Are you retired? Between 40 and 68? A man? A big fan of the rhumba? Then do I have a job for you. 

Ten years ago, when I was just a plucky young lass from England, I worked for Cunard aboard the Queen Mary 2 for the better part of a year. We made several transatlantic crossings during the first few months, and that meant seven long days and nights at sea before we reached New York or Southampton.

During this period, there were stage shows, celebrity lectures, classes and, each night, ballroom dances accompanied by a full swing band.

After several trips across the Atlantic, I noticed a small group of older men who were on every cruise, which seemed unusual to me. It wasn’t like we were pitching up in the Caribbean and enjoying the beaches, it was just endless days at sea.

I began to wonder, who were these men? One night in the ballroom I asked a friend, a veteran cruise employee, and he replied, “Oh, those are the gentleman hosts.” 

Hired feet

As it turned out these gentlemen, who were escorting women around the dance floor on a nightly basis, were employees of the cruise line. Not employed in the tradition sense — they weren’t earning a salary — but in exchange for their dancing feet, they were given free accommodation and food.

The purpose of the gentleman host is to make cruising more enjoyable for the solo female travelers. Women outlive men, and many of the older women onboard during my stint on the QM2 were either widowed or divorced. Cunard typically employs six to eight gentlemen hosts on transatlantic crossings. They were present on all three Cunard ships: the Queen Mary, Elizabeth and Victoria.

Gentleman hosts must be single, between 40-68 years old, and “refined social dancers, cultivated and distinguished gentlemen who enjoy enriching the lives of others.”

According to gentleman hosts must be single, between 40-68 years old, and “refined social dancers, cultivated and distinguished gentlemen who enjoy enriching the lives of others.”

Other requirements are listed as “being sociable” and having “excellent manners.” They must also be “good minglers who enjoy dining, dancing, games, shipboard activities, and touring ashore with all guests.” Ideally they should have taken social ballroom dance classes.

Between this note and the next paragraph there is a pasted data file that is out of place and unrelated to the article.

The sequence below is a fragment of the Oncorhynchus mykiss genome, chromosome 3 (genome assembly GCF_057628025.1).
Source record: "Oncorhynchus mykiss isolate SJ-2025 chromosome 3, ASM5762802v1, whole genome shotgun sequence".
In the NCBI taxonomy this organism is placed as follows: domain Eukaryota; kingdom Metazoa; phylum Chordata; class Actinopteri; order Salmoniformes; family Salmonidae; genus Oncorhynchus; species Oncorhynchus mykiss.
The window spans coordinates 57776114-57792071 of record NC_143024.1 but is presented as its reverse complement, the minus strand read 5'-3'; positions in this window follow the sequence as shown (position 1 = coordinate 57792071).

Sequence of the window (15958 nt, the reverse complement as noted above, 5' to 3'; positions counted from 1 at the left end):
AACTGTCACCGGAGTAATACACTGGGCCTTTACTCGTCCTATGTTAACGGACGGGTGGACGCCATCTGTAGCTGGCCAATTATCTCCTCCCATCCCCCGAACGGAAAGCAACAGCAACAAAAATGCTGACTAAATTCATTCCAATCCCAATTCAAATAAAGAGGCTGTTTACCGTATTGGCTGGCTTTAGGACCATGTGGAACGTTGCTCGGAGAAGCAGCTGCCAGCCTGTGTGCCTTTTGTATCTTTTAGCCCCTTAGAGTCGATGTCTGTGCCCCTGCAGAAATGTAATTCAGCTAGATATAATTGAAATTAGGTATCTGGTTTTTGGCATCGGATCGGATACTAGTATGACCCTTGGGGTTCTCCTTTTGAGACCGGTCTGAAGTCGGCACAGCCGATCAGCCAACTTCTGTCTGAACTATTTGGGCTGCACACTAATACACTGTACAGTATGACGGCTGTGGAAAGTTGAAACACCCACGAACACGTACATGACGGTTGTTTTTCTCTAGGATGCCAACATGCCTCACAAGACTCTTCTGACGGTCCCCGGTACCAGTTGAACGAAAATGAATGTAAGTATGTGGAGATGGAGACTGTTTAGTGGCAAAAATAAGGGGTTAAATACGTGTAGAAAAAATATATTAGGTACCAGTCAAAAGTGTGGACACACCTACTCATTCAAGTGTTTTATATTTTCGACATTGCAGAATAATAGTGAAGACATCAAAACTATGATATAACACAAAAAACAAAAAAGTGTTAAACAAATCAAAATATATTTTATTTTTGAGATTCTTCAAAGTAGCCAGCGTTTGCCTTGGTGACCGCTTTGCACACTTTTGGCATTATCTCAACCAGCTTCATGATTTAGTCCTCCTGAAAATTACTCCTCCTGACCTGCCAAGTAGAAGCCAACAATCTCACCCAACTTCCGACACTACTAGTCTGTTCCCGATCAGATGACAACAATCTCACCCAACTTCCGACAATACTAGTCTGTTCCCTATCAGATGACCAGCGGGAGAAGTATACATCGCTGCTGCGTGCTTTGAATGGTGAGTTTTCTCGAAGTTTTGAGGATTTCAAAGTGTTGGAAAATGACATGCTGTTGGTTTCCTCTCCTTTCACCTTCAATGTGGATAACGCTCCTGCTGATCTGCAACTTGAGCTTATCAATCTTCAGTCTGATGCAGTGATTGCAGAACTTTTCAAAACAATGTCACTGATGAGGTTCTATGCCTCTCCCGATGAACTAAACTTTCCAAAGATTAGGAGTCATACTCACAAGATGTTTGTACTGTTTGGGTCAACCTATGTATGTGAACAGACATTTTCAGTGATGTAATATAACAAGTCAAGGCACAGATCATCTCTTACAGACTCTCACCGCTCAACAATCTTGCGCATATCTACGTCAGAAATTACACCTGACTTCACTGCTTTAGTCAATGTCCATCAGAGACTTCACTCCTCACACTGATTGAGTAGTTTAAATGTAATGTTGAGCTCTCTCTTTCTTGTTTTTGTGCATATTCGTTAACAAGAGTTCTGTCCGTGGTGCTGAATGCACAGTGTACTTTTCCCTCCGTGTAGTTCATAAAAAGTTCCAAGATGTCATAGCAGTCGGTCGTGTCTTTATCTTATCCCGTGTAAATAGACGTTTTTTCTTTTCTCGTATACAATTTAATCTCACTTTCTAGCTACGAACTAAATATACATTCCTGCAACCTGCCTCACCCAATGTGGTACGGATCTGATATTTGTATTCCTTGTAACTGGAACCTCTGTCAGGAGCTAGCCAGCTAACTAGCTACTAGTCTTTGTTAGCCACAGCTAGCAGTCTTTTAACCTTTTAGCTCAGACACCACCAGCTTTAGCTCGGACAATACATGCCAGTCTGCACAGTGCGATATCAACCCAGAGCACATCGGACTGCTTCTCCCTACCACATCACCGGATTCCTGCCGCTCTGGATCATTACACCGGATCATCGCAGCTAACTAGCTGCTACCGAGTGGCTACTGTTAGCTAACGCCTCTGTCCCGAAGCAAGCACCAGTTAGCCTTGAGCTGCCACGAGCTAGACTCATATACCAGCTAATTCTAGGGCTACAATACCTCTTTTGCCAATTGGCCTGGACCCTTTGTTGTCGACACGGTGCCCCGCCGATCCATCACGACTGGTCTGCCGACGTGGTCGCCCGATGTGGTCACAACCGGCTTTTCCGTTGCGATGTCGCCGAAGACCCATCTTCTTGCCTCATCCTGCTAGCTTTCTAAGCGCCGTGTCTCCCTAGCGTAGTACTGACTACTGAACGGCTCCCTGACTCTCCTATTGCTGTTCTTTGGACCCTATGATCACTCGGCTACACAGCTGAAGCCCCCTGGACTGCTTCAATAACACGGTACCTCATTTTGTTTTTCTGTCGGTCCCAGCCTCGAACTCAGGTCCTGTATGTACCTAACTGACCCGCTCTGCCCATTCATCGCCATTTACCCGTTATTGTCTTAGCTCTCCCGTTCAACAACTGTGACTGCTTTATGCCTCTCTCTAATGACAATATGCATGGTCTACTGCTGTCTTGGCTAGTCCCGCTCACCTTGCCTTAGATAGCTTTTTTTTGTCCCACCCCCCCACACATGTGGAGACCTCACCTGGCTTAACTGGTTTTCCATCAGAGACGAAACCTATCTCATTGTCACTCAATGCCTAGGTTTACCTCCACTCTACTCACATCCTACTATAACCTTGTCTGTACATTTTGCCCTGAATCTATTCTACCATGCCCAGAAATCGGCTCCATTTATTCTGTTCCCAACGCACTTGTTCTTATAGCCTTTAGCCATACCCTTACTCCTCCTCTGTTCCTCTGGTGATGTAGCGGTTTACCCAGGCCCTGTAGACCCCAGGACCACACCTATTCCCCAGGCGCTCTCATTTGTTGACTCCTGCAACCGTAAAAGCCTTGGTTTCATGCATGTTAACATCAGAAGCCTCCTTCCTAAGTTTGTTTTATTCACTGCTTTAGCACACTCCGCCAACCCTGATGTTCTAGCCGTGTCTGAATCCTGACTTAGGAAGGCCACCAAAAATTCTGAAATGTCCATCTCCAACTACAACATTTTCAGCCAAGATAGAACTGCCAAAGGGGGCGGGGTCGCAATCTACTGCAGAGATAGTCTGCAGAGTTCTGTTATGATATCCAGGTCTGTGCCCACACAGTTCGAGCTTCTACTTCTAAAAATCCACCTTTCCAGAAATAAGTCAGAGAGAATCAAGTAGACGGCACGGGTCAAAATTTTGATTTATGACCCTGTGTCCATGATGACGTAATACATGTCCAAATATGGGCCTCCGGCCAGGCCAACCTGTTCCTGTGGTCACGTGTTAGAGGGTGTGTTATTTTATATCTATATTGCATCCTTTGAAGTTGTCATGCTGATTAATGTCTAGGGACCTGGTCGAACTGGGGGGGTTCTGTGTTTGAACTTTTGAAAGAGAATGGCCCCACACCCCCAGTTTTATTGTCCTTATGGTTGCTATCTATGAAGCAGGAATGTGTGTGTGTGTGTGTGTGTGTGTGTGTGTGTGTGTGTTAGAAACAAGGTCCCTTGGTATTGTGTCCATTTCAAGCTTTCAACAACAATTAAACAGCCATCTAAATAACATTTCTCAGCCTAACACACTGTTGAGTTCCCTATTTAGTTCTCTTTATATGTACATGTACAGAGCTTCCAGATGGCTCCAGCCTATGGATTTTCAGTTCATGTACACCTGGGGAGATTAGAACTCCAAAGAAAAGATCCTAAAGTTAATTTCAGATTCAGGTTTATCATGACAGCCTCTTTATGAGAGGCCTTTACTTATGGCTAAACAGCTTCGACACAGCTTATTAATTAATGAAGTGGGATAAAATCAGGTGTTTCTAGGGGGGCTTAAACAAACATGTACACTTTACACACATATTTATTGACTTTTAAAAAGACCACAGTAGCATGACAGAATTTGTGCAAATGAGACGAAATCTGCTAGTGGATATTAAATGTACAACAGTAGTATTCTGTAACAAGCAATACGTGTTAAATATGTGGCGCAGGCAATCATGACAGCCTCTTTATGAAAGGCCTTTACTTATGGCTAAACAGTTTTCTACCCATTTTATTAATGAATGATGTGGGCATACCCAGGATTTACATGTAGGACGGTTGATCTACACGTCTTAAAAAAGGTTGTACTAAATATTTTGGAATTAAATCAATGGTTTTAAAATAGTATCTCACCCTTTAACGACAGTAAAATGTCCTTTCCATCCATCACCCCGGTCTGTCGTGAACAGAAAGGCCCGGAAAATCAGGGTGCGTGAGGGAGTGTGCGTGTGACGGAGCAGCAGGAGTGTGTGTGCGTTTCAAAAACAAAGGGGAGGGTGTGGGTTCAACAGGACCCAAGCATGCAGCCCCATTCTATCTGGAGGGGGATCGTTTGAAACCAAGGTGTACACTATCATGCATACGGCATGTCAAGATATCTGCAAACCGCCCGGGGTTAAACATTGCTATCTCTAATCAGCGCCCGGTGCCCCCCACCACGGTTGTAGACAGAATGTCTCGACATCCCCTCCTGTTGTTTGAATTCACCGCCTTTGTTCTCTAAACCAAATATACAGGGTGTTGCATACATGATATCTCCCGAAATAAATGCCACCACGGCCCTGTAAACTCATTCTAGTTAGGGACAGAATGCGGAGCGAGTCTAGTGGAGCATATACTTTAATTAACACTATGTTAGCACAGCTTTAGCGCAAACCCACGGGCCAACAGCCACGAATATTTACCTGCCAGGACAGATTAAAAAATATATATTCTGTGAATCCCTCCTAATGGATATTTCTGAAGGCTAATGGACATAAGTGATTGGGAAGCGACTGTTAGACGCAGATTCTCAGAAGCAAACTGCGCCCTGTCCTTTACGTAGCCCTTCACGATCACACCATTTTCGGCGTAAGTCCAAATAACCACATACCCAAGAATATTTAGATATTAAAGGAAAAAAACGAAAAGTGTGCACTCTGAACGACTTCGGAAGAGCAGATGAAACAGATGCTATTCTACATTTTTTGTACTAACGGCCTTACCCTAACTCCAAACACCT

Hosts with benefits

Though there is no salary and this is considered a volunteer position, some of the benefits include passenger cabin accommodation, dining room privileges, beverage and laundry allowance, round-trip airfare for some cruises, shore excursions, gratuities allowance and of course, the chance to travel the world on someone else’s dime. 

It turns out the men on my ship were enduring the transatlantic crossings because they were putting in their time before we headed on the European leg of our voyage — a much more enjoyable trip that they were hoping to be considered for.

Gents, it’s time to dust off those dancing shoes. For more information about launching your gentleman host career, take a look here.

Want to work at Disney World?

If you’ve retired to Florida, chances are you’re planning to spend many of your waking hours on a boat anyway. Three of Disney’s major parks are accessible by water, so The Mouse keeps an armada of ferries, cruisers, water taxis, and riverboats fully staffed and running from port to port. If you have boating experience and would love to tell the grandkids you spend your weekdays making magic on the Friendship I, this is the right job for you.

See also: 11 magical Disney jobs perfect for retirees